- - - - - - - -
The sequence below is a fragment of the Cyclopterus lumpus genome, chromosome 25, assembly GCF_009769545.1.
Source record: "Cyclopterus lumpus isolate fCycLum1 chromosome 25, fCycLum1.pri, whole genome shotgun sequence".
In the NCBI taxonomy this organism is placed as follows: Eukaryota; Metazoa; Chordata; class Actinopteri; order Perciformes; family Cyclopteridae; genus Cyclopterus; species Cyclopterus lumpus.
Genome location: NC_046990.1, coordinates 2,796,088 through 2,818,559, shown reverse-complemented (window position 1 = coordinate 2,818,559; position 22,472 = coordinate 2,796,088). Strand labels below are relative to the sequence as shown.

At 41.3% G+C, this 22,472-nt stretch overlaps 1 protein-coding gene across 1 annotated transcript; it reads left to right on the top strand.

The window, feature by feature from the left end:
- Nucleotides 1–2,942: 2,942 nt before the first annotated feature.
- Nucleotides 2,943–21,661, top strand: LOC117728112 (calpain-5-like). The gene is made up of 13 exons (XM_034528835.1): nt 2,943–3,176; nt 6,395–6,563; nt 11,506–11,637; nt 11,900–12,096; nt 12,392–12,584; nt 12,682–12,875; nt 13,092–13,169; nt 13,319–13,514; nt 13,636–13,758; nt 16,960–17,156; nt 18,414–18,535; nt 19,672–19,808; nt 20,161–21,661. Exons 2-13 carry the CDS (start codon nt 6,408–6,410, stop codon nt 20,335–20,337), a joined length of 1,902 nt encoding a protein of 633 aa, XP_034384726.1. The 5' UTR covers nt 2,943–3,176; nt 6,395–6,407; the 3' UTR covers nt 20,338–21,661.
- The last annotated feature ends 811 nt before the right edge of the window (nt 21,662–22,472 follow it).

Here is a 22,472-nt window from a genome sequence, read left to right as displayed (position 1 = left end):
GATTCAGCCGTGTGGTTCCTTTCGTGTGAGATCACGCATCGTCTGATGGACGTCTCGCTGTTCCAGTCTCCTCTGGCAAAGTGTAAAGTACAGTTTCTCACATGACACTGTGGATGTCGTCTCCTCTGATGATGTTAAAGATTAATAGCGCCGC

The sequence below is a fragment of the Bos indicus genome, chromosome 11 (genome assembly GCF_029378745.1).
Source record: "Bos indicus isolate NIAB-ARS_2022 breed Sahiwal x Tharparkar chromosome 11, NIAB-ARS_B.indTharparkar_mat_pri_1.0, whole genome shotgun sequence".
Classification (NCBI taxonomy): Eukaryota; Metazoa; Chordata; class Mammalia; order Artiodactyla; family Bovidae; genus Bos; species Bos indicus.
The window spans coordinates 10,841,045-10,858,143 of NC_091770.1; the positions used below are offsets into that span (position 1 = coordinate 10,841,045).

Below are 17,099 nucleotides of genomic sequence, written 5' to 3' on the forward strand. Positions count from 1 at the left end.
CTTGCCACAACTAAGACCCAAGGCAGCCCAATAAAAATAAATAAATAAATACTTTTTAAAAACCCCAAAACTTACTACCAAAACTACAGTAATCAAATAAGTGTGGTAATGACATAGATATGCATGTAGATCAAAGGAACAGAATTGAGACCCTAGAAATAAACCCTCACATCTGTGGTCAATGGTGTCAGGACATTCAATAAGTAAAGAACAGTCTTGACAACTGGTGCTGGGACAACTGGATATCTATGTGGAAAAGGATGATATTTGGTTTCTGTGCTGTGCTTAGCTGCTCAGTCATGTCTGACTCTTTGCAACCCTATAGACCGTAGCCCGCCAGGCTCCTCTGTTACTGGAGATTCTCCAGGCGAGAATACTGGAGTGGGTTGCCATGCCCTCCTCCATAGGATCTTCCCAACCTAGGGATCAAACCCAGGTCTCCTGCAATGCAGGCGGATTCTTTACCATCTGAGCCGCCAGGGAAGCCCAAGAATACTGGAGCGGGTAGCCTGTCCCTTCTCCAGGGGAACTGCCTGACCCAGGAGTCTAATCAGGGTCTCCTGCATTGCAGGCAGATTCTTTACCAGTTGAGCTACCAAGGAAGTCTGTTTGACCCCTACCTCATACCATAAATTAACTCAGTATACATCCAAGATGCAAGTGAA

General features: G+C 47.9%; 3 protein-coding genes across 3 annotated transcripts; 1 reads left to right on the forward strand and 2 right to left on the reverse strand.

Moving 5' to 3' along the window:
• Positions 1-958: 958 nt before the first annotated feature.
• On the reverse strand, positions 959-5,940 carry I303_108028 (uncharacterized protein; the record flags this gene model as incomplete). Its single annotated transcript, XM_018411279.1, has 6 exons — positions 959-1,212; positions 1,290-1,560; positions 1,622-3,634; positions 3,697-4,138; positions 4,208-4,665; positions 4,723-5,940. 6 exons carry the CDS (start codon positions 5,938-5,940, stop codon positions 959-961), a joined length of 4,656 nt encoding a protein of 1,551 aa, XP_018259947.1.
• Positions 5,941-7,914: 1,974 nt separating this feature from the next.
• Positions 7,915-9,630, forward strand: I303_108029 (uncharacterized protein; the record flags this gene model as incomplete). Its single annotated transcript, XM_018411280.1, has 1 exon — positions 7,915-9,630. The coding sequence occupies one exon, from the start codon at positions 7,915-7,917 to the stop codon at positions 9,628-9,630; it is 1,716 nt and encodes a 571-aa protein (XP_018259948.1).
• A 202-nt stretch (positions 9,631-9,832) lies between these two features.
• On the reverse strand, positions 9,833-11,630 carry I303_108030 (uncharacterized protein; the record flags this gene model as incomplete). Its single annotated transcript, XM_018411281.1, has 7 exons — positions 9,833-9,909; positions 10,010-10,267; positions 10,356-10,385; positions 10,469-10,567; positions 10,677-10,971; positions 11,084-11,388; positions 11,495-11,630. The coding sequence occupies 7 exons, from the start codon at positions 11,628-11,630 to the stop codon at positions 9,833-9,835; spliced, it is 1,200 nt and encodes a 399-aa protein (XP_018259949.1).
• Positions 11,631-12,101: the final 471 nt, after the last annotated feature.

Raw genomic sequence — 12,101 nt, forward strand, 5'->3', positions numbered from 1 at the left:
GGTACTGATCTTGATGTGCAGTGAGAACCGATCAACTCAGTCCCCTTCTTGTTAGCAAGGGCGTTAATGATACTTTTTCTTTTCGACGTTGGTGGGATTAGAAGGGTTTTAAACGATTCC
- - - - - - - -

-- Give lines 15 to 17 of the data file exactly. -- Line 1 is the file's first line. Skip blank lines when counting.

The window spans coordinates 10,841,045-10,858,143 of NC_091770.1; the positions used below are offsets into that span (position 1 = coordinate 10,841,045).

Below are 17,099 nucleotides of genomic sequence, written 5' to 3' on the forward strand. Positions count from 1 at the left end.
CTTGCCACAACTAAGACCCAAGGCAGCCCAATAAAAATAAATAAATAAATACTTTTTAAAAACCCCAAAACTTACTACCAAAACTACAGTAATCAAATAAGTGTGGTAATGACATAGATATGCATGTAGATCAAAGGAACAGAATTGAGACCCTAGAAATAAACCCTCACATCTGTGGTCAATGGTGTCAGGACATTCAATAAGTAAAGAACAGTCTTGACAACTGGTGCTGGGACAACTGGATATCTATGTGGAAAAGGATGATATTTGGTTTCTGTGCTGTGCTTAGCTGCTCAGTCATGTCTGACTCTTTGCAACCCTATAGACCGTAGCCCGCCAGGCTCCTCTGTTACTGGAGATTCTCCAGGCGAGAATACTGGAGTGGGTTGCCATGCCCTCCTCCATAGGATCTTCCCAACCTAGGGATCAAACCCAGGTCTCCTGCAATGCAGGCGGATTCTTTACCATCTGAGCCGCCAGGGAAGCCCAAGAATACTGGAGCGGGTAGCCTGTCCCTTCTCCAGGGGAACTGCCTGACCCAGGAGTCTAATCAGGGTCTCCTGCATTGCAGGCAGATTCTTTACCAGTTGAGCTACCAAGGAAGTCTGTTTGACCCCTACCTCATACCATAAATTAACTCAGTATACATCCAAGATGCAAGTGAA